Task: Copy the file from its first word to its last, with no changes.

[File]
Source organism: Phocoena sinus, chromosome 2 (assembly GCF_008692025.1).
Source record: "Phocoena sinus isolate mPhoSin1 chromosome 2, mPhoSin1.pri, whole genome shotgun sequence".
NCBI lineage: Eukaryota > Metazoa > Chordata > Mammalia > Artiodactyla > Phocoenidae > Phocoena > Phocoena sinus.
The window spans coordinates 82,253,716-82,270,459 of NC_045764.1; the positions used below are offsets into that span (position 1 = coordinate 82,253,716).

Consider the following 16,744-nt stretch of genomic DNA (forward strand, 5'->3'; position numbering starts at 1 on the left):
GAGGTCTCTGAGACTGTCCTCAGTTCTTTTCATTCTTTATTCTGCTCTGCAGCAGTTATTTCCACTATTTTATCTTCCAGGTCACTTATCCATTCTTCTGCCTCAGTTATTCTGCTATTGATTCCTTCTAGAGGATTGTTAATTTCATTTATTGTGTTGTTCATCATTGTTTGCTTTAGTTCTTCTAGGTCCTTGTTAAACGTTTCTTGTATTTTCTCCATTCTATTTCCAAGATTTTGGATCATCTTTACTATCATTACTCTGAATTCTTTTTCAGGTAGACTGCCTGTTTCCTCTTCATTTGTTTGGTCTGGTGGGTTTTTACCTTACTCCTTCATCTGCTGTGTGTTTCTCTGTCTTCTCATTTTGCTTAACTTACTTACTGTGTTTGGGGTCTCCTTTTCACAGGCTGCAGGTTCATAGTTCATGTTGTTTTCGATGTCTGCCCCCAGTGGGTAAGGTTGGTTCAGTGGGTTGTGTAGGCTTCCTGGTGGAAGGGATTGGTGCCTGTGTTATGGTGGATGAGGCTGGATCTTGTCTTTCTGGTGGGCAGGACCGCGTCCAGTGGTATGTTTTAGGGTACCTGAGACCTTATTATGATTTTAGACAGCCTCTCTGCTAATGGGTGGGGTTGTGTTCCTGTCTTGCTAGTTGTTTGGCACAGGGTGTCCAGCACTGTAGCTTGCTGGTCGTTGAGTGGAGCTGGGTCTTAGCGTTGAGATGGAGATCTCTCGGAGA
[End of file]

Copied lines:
Source organism: Phocoena sinus, chromosome 2 (assembly GCF_008692025.1).
Source record: "Phocoena sinus isolate mPhoSin1 chromosome 2, mPhoSin1.pri, whole genome shotgun sequence".
NCBI lineage: Eukaryota > Metazoa > Chordata > Mammalia > Artiodactyla > Phocoenidae > Phocoena > Phocoena sinus.
The window spans coordinates 82,253,716-82,270,459 of NC_045764.1; the positions used below are offsets into that span (position 1 = coordinate 82,253,716).

Consider the following 16,744-nt stretch of genomic DNA (forward strand, 5'->3'; position numbering starts at 1 on the left):
GAGGTCTCTGAGACTGTCCTCAGTTCTTTTCATTCTTTATTCTGCTCTGCAGCAGTTATTTCCACTATTTTATCTTCCAGGTCACTTATCCATTCTTCTGCCTCAGTTATTCTGCTATTGATTCCTTCTAGAGGATTGTTAATTTCATTTATTGTGTTGTTCATCATTGTTTGCTTTAGTTCTTCTAGGTCCTTGTTAAACGTTTCTTGTATTTTCTCCATTCTATTTCCAAGATTTTGGATCATCTTTACTATCATTACTCTGAATTCTTTTTCAGGTAGACTGCCTGTTTCCTCTTCATTTGTTTGGTCTGGTGGGTTTTTACCTTACTCCTTCATCTGCTGTGTGTTTCTCTGTCTTCTCATTTTGCTTAACTTACTTACTGTGTTTGGGGTCTCCTTTTCACAGGCTGCAGGTTCATAGTTCATGTTGTTTTCGATGTCTGCCCCCAGTGGGTAAGGTTGGTTCAGTGGGTTGTGTAGGCTTCCTGGTGGAAGGGATTGGTGCCTGTGTTATGGTGGATGAGGCTGGATCTTGTCTTTCTGGTGGGCAGGACCGCGTCCAGTGGTATGTTTTAGGGTACCTGAGACCTTATTATGATTTTAGACAGCCTCTCTGCTAATGGGTGGGGTTGTGTTCCTGTCTTGCTAGTTGTTTGGCACAGGGTGTCCAGCACTGTAGCTTGCTGGTCGTTGAGTGGAGCTGGGTCTTAGCGTTGAGATGGAGATCTCTCGGAGA